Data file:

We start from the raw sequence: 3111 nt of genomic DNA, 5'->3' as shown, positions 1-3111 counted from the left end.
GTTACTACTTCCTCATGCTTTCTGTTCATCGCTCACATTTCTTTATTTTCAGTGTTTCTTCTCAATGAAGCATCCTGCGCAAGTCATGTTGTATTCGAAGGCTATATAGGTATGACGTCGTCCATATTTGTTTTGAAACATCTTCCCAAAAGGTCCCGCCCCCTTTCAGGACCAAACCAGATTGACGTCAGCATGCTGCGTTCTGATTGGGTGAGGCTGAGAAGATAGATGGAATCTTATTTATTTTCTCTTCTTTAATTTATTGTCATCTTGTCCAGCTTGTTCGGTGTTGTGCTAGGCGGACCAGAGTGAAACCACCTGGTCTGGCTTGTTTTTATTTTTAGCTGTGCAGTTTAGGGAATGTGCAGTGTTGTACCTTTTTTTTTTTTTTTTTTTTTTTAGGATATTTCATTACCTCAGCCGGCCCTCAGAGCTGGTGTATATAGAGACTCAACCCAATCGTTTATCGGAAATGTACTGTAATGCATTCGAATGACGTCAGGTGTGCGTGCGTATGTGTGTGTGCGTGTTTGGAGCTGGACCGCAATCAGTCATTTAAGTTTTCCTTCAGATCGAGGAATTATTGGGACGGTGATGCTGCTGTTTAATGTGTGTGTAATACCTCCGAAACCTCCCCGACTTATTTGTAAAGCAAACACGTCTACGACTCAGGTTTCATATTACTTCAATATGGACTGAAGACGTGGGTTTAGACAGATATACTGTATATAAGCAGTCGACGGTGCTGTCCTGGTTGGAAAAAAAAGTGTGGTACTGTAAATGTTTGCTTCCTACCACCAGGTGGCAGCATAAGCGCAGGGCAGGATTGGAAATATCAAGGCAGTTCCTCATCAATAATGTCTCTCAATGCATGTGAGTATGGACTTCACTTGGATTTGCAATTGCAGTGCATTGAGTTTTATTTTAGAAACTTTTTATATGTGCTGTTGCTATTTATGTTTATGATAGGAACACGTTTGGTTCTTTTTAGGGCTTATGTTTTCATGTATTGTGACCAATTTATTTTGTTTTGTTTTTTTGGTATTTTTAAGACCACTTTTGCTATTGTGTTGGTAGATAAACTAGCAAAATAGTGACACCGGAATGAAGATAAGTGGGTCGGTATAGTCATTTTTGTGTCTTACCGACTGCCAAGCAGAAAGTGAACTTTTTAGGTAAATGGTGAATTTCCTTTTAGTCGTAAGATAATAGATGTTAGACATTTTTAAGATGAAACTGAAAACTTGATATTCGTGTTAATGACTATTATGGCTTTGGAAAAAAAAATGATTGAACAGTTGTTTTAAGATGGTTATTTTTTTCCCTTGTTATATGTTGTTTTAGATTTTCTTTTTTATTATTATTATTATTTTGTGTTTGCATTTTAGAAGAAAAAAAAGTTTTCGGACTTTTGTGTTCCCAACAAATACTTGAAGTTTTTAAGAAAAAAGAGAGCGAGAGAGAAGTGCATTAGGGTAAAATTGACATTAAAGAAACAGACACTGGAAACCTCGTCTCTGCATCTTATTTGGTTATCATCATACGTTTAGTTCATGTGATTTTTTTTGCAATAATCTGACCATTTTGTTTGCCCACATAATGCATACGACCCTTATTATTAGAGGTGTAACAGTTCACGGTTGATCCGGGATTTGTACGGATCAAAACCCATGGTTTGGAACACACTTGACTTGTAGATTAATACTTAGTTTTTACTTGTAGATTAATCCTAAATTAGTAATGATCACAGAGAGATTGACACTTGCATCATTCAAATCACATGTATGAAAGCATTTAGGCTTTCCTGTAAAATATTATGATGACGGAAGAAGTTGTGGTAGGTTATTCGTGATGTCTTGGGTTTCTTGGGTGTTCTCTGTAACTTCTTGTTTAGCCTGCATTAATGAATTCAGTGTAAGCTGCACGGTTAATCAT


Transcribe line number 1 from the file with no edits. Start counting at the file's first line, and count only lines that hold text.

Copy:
We start from the raw sequence: 3111 nt of genomic DNA, 5'->3' as shown, positions 1-3111 counted from the left end.